Sometimes, eating disorder sufferers have to do the hard work of recovery without a reward.

Sometimes, we don’t have the luxury(?) of hallucinating in a desert to realize life is worth living.

Sometimes, we are plagued with ambivalence years into recovery, or worse, relapse and feel deep shame for the perception of letting others down.

Hope is a building block of recovery, but it is not the only building block. It is great when it’s there, but if it’s not, oh well. Doing the hard behavioral work is what helps people recover.

To be candid, there is nothing that is recovery-focused in To The Bone. I suppose it’s great Ellen/ Eli finds hope and returns to treatment at the end of the movie, but if this were real life, she would have to find an actual treatment center. To The Bone glamorizes a “treatment” that is a) not treatment and b) provides unnecessary, misleading, triggering details of some people’s experiences.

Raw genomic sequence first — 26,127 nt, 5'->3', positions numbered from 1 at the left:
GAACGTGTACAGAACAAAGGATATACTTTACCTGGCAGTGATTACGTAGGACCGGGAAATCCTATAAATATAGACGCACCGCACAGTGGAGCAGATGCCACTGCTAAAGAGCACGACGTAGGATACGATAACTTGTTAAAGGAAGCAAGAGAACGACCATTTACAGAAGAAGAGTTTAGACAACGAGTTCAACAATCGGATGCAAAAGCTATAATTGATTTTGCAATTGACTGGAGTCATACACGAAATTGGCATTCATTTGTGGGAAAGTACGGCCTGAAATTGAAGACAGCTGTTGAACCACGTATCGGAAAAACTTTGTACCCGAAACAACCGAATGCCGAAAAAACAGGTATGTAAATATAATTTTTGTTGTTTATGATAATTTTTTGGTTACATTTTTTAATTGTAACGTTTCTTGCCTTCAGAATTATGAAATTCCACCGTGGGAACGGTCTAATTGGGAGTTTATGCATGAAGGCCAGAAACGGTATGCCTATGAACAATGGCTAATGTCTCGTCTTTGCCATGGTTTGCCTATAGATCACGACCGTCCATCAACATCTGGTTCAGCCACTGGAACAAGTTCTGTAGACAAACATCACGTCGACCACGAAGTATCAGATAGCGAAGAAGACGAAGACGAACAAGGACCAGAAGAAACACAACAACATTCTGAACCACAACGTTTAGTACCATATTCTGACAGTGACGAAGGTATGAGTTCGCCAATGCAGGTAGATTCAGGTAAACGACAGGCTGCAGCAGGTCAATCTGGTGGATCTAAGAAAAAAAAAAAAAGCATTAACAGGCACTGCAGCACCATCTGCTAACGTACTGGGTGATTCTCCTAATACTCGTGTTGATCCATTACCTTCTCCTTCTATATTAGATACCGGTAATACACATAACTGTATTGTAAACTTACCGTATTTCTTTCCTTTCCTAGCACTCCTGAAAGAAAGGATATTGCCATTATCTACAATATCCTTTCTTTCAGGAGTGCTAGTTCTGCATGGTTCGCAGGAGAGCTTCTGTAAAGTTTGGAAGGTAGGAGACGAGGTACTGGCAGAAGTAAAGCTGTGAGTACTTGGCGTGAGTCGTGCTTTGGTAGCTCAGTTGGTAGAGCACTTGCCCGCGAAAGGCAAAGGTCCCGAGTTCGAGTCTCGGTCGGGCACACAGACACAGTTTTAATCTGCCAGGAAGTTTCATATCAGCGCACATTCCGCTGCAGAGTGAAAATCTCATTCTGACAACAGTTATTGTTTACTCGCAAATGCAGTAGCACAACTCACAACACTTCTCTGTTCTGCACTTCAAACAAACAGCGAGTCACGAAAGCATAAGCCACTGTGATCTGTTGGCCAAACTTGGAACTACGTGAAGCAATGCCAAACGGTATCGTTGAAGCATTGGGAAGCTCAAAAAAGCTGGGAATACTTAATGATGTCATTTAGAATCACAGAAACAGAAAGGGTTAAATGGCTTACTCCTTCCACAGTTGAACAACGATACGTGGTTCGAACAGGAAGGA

There is little that is pro-recovery in the entire movie. As Collins Lyster-Mesh describes perfectly:

There are no recoveries or recovered people in this movie. No one is abused, mistreated, or dies, but no one gets well or does any of the actual work of recovery from an eating disorder, unless you call having visions in the desert therapeutic. Insurance may not pay for that, but there’s no waiting list.

In eating disorder treatment and recovery, there is no lasting hope for the future without behavior change. Behavior change is not the only facet of eating disorder recovery, but it is a necessary precursor to life. Does Ellen/ Eli do the necessary work to get better, including eating more than one bite of chocolate the entire movie? We don’t know- that has been an artistic omission, and it is an omission that comes with implications.